But here’s the thing: it’s my mess, in my room, which surely means my crumpled bed-sheets and untidy drawers have nothing whatsoever to do with anyone else. And yet, my parents — particularly my mum — get so het up about the state of my bedroom.
‘How do you sleep surrounded by so much clutter?’ she asks, somehow convinced my untidy bedroom has the power to keep me awake at night.
Very well, actually, because, messy as it might be, this is my sanctuary. I find it cosy and comforting to have my muddle of stuff around me and impossible to get ready to go out without emptying out the entire contents of my wardrobe first.
Anyway, doesn’t the fact that teenagers and untidy bedrooms go hand in hand tell you something?
We’re constantly being instructed what to do and how we must do it, whether we’re at home or at school. Rules, routine and order are imposed upon us at every turn.
For me, my bedroom is this one disordered thing — the place where I have control over what goes where; the part of my life I should be allowed to govern in peace.
I expect Mum thinks that the state of my bedroom is some cliched act of teenage rebellion; that I know how much it winds her up, and yet refuse to change my ways.
But this isn’t me being disrespectful. I just like to spread my things out around me — whether that’s my clothes, make-up or school work.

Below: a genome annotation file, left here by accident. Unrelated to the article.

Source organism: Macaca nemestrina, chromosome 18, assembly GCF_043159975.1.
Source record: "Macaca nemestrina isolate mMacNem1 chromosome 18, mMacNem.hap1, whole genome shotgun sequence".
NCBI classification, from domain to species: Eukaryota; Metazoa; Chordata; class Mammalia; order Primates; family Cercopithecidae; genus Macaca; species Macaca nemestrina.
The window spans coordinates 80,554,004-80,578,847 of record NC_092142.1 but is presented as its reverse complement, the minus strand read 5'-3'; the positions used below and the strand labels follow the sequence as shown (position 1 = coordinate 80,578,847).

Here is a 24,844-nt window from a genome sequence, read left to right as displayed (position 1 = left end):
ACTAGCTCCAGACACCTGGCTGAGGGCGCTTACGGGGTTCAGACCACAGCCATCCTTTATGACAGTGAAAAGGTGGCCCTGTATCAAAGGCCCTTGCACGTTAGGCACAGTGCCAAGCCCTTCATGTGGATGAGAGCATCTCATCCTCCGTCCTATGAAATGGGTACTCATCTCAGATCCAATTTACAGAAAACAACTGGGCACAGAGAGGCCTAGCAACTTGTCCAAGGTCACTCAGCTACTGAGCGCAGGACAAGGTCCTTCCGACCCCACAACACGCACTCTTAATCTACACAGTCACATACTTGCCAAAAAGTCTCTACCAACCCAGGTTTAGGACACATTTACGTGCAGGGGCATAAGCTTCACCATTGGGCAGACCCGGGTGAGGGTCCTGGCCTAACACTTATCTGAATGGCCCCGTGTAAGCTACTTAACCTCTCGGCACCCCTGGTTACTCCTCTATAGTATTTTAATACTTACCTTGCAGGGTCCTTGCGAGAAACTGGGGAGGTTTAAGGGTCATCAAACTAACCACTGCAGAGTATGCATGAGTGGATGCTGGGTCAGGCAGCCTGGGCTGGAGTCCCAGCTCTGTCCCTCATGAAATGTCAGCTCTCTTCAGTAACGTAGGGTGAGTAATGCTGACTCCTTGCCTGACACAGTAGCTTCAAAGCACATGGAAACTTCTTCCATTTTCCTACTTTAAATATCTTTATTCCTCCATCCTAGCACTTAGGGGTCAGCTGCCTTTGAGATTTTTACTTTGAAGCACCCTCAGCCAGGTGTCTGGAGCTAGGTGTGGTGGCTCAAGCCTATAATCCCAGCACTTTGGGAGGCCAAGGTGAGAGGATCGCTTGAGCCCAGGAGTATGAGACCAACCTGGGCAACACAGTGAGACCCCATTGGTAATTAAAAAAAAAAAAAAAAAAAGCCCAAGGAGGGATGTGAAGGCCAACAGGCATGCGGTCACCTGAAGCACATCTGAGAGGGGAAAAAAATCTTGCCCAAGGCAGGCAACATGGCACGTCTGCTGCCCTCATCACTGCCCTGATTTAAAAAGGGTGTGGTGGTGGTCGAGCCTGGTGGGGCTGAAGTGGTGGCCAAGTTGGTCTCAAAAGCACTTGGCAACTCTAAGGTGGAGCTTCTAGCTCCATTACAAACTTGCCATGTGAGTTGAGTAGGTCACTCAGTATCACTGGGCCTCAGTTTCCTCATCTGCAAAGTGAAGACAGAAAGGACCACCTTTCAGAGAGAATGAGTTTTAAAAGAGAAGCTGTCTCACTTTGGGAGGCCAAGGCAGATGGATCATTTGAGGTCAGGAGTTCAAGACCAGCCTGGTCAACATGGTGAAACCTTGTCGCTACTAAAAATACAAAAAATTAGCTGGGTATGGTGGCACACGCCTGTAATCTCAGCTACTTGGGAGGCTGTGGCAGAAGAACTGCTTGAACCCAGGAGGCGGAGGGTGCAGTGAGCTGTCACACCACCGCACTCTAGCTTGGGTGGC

The fact that I take great care around the rest of the house to pick up after myself is proof of that.
I rarely leave food out in the kitchen and always wipe round after I’ve made myself something to eat. I take my stuff upstairs with me, never leaving my belongings around the house.
When friends come over, I take them straight up to my room, telling them they mustn’t make a mess anywhere else.
That’s because I see the rest of our home as being my parents’ territory, for them to keep how they like it.
But my room is my one small corner of the house that is entirely my own. Keeping it how I like it should surely be my prerogative.
Because who does my messy room affect other than me?
Well, actually, I suppose there was the mouse incident a few years ago. My parents kept warning me that if I continued to eat in my room, allowing crumbs to gather under my bed, I might as well invite rodents to move in with me.
And yes, they were proved right, and it caused considerable inconvenience and expense to get rid of them.
I was desperately sorry about that, and having learned my lesson I don’t let food fester in here any more.
But Mum won’t let it go. Four years on and she still brings up the mice. In her eyes, I’ll always be the savage whose slovenly ways invited rodents into her bedroom.
And honestly, I do understand her frustrations — she likes things tidy; I don’t.
But there’s a really simple solution that would make her feel so much better: stay out of my room, and then what she doesn’t see won’t upset her.
With that in mind, I’ve started putting furniture up against my bedroom door, effectively barricading myself in.
She says she finds that annoying, too — but the way I see it, I’m just helping her to avoid the upset of seeing all my lovely mess behind it.